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Tuesday, 22 September 2009

Surgeons’ overtime bill highlights more deep-rooted problems within the Welsh NHS

The front page of the Western Mail today highlights an issue that has been of concern to BMA Cymru Wales for some time - the need to adequately staff the Welsh NHS.

The over-reliance on overtime and private hospitals to try and ensure waiting time targets are met, is merely using a sticking plaster to patch up what is a much more serious problem. There has been insufficient investment in the NHS in Wales over the last few years, with the default position becoming one of buying additional capacity through short-term schemes. Surgeons do not work on their own, they’re part of a team, including anaesthetists, nursing and other clinical staff. Extra resources are therefore needed to manage these issues long-term, with the employment of more surgeons, anaesthetists and nurses.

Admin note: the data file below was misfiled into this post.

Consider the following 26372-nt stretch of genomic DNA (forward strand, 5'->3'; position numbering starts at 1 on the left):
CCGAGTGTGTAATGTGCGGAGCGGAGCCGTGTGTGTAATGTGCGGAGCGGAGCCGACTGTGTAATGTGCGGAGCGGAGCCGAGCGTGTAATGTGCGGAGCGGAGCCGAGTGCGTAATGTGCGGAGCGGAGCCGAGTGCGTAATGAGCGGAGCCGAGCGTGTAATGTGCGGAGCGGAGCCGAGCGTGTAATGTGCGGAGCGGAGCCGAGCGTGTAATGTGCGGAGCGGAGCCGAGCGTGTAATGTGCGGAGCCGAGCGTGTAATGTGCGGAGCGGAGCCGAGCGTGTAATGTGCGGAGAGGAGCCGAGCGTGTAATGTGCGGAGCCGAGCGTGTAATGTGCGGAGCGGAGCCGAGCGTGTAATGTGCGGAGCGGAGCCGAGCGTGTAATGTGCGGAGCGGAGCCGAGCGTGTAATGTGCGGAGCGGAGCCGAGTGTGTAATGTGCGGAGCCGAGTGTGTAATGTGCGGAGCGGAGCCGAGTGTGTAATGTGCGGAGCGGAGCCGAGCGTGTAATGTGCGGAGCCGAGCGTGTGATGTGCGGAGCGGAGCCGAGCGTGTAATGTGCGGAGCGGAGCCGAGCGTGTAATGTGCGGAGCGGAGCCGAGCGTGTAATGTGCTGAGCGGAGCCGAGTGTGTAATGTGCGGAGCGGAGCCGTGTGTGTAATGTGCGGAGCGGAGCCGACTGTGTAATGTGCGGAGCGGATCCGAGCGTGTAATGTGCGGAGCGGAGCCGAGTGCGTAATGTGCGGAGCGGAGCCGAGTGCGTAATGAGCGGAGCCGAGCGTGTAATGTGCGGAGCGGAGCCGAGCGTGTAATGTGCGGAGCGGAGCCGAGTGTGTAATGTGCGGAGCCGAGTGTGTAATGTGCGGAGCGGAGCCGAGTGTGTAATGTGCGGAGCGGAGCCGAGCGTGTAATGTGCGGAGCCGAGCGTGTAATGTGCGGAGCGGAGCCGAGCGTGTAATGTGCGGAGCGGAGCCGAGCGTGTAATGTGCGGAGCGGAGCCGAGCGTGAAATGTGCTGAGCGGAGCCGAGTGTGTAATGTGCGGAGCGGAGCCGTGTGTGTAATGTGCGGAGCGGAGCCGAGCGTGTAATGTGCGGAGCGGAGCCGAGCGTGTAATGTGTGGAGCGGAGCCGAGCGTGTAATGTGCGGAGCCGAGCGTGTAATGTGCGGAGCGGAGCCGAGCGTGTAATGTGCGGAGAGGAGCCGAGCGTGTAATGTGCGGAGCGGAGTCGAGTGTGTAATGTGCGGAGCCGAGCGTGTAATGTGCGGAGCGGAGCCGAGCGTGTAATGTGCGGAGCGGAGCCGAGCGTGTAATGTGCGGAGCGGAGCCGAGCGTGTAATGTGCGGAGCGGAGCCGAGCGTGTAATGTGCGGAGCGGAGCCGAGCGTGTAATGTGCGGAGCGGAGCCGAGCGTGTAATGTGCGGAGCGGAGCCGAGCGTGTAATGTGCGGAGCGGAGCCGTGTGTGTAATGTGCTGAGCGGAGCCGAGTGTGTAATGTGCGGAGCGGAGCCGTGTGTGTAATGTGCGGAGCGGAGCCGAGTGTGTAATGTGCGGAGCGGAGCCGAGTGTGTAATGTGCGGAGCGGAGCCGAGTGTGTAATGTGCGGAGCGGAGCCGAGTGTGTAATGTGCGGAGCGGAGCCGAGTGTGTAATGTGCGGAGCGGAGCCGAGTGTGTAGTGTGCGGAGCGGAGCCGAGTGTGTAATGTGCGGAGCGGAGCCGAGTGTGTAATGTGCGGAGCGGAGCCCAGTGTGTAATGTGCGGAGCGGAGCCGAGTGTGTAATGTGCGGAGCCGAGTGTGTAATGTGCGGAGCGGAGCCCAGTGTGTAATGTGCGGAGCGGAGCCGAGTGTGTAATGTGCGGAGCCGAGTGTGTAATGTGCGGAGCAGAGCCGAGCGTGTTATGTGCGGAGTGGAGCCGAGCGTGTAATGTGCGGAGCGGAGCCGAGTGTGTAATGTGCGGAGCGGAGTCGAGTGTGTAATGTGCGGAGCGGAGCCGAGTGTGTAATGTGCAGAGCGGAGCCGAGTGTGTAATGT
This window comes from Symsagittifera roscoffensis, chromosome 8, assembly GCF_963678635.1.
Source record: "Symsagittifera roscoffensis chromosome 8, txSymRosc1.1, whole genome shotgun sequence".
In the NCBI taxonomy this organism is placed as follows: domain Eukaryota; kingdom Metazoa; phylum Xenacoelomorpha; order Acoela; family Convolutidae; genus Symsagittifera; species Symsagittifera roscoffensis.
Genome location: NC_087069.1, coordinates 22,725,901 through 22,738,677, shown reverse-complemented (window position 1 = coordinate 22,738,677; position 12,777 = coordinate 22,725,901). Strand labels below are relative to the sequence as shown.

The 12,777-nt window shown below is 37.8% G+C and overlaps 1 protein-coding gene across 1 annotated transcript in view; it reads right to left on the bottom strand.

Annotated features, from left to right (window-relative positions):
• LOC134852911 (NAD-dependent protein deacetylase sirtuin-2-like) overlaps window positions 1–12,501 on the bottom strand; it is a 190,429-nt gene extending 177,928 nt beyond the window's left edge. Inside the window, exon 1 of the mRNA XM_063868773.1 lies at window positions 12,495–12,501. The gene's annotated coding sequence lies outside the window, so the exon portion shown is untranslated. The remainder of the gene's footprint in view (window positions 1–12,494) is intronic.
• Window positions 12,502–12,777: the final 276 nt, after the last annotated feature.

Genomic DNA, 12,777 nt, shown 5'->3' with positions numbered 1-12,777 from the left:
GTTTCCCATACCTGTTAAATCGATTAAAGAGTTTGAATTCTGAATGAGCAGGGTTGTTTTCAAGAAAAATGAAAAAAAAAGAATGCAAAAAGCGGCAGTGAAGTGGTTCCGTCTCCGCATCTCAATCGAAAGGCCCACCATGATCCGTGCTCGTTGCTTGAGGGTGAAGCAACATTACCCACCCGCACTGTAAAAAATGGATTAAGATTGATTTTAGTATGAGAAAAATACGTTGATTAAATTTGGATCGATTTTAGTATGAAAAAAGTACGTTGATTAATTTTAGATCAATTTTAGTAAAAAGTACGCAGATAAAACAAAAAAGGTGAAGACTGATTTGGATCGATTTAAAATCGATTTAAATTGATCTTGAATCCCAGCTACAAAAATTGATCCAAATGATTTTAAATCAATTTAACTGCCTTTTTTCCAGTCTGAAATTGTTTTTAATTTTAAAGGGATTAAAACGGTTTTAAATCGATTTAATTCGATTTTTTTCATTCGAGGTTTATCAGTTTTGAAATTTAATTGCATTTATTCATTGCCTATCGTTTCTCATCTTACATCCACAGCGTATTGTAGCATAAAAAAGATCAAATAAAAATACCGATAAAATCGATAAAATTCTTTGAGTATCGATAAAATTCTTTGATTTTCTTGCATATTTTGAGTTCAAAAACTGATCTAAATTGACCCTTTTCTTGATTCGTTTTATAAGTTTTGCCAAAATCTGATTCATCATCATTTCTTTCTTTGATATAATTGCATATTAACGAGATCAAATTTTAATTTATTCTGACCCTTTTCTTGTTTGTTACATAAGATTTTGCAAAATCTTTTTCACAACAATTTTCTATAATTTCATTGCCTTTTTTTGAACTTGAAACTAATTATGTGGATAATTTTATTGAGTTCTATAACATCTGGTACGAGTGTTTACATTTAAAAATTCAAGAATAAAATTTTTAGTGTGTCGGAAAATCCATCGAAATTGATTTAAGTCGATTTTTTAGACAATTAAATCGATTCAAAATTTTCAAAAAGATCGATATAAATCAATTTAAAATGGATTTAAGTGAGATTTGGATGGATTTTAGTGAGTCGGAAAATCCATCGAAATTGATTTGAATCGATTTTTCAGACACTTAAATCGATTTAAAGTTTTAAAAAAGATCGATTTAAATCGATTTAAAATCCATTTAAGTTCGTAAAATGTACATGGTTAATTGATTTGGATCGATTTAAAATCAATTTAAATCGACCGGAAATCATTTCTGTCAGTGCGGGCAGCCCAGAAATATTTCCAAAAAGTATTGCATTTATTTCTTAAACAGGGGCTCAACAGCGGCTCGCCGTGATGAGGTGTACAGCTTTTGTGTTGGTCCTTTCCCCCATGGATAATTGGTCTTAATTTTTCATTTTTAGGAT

NHS staff are being pushed to the limit to deliver the 26-week access targets by December, set by the Welsh Assembly Government. Added to this is the impact of the European Working Time Directive, introduced in August, with many doctors being encouraged to work above the 48-hour limit set by this legislation.

It may not be what either politicians or patients want to hear, but if the current financial pressures do not allow for the NHS in Wales to be better resourced, then maybe it’s time for the WAG to scrap targets, as without extra resources, quality of care will undoubtedly suffer, which certainly isn’t in the best interests of patients or doctors.

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